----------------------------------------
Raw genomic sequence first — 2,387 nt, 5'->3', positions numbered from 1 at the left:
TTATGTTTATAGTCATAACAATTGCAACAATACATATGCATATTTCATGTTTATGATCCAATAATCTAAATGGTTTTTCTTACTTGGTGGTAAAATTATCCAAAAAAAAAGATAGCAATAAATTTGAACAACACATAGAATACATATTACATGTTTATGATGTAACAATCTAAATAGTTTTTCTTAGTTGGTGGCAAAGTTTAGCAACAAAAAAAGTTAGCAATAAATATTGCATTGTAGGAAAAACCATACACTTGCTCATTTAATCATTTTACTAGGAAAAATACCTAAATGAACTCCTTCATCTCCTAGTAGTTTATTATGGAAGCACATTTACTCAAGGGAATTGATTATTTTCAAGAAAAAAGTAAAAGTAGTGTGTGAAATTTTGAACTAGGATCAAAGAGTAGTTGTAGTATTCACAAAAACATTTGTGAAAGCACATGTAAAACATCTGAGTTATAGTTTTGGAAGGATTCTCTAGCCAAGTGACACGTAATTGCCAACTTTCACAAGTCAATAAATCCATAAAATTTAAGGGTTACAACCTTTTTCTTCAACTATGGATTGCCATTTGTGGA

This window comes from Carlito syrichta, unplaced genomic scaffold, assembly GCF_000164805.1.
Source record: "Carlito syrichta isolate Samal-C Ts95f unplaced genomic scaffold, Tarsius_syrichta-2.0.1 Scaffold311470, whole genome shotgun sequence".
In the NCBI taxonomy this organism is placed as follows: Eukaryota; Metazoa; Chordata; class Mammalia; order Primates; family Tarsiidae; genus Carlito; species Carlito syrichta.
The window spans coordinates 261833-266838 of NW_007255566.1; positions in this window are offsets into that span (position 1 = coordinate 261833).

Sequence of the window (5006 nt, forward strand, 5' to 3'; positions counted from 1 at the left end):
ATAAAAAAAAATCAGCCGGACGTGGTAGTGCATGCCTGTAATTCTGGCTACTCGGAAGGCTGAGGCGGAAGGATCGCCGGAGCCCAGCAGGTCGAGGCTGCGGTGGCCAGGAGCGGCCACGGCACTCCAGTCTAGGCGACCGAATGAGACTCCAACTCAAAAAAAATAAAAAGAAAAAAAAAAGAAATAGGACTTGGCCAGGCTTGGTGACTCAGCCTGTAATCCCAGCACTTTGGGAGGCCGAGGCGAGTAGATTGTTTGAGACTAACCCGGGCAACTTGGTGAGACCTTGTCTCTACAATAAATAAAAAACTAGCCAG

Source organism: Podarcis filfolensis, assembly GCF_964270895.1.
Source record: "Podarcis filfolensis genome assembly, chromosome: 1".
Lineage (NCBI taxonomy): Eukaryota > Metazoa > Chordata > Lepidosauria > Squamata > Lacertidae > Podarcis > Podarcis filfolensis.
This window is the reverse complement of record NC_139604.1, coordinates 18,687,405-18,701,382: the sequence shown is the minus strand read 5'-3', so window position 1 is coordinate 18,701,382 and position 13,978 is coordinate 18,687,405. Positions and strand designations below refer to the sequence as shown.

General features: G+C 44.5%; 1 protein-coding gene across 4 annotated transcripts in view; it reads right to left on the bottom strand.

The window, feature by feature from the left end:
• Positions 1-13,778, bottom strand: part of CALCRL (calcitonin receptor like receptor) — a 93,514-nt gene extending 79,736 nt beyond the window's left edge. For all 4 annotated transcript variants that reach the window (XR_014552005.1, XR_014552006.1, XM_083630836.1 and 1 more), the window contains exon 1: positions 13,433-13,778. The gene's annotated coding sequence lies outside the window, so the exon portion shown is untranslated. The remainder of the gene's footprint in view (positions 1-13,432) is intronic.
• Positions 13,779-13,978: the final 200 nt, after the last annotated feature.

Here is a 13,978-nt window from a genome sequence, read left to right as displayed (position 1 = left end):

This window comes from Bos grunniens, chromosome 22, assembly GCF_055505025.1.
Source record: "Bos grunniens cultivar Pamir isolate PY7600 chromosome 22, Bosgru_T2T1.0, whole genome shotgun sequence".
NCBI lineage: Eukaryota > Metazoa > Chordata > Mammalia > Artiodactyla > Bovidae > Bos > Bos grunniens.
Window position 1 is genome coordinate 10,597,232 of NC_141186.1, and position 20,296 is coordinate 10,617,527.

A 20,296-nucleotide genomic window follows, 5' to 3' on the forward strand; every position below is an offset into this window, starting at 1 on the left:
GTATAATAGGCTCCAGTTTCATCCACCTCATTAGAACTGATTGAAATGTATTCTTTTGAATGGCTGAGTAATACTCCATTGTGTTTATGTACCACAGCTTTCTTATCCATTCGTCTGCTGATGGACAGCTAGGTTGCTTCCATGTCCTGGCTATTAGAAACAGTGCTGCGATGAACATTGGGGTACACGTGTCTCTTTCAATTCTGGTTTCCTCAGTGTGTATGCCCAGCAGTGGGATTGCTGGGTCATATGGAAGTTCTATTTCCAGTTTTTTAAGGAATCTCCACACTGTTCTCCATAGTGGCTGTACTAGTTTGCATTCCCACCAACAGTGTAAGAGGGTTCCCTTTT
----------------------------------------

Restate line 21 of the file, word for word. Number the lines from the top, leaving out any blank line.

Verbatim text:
Window position 1 is genome coordinate 10,597,232 of NC_141186.1, and position 20,296 is coordinate 10,617,527.